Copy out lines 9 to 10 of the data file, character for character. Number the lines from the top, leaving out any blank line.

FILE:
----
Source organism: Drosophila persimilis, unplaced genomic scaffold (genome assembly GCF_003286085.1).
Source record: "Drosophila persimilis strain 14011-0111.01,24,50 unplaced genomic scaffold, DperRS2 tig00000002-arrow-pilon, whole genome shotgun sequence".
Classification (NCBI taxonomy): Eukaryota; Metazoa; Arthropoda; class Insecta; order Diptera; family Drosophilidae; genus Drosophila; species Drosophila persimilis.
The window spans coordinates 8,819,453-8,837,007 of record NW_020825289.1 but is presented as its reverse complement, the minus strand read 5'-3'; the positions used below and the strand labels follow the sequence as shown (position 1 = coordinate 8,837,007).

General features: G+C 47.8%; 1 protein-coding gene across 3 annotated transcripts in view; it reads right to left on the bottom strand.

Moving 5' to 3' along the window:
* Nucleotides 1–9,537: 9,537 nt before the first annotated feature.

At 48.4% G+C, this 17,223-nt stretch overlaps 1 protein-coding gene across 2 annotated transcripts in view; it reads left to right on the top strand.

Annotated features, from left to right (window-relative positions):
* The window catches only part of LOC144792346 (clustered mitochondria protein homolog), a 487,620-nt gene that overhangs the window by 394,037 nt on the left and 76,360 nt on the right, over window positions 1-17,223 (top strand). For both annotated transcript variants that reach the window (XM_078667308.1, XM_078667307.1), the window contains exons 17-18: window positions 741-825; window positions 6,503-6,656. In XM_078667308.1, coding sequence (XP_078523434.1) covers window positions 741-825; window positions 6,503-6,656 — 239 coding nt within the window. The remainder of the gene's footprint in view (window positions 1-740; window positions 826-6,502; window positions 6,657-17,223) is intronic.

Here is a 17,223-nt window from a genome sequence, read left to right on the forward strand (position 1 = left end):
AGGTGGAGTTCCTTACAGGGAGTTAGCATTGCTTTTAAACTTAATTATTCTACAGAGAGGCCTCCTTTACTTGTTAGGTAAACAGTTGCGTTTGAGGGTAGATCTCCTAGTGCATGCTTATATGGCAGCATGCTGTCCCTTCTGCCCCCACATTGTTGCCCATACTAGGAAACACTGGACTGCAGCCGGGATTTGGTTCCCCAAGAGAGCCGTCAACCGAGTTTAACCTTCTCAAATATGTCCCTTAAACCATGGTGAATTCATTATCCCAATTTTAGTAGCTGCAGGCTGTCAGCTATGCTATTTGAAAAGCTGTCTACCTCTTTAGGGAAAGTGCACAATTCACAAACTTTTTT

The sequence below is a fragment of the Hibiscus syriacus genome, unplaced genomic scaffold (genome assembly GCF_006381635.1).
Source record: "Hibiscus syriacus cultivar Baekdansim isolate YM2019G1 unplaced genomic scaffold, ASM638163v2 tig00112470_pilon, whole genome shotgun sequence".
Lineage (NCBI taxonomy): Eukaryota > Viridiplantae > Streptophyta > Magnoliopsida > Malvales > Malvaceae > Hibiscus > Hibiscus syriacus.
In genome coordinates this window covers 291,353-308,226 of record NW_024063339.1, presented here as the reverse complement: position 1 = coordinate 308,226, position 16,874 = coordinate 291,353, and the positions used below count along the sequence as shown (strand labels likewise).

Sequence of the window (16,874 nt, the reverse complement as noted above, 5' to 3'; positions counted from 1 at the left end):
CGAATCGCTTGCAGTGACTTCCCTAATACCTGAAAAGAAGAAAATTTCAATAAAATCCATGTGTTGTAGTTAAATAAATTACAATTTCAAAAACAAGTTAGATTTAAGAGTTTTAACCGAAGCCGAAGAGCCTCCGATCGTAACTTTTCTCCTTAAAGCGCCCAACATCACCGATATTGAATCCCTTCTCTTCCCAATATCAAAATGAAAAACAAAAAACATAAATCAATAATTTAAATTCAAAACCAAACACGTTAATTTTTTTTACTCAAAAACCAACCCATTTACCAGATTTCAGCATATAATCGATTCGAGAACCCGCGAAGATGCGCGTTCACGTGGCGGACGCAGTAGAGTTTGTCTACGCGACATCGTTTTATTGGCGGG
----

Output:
Annotated features, from left to right (window-relative positions):
* The window catches only part of LOC144792346 (clustered mitochondria protein homolog), a 487,620-nt gene that overhangs the window by 394,037 nt on the left and 76,360 nt on the right, over window positions 1-17,223 (top strand). For both annotated transcript variants that reach the window (XM_078667308.1, XM_078667307.1), the window contains exons 17-18: window positions 741-825; window positions 6,503-6,656. In XM_078667308.1, coding sequence (XP_078523434.1) covers window positions 741-825; window positions 6,503-6,656 — 239 coding nt within the window. The remainder of the gene's footprint in view (window positions 1-740; window positions 826-6,502; window positions 6,657-17,223) is intronic.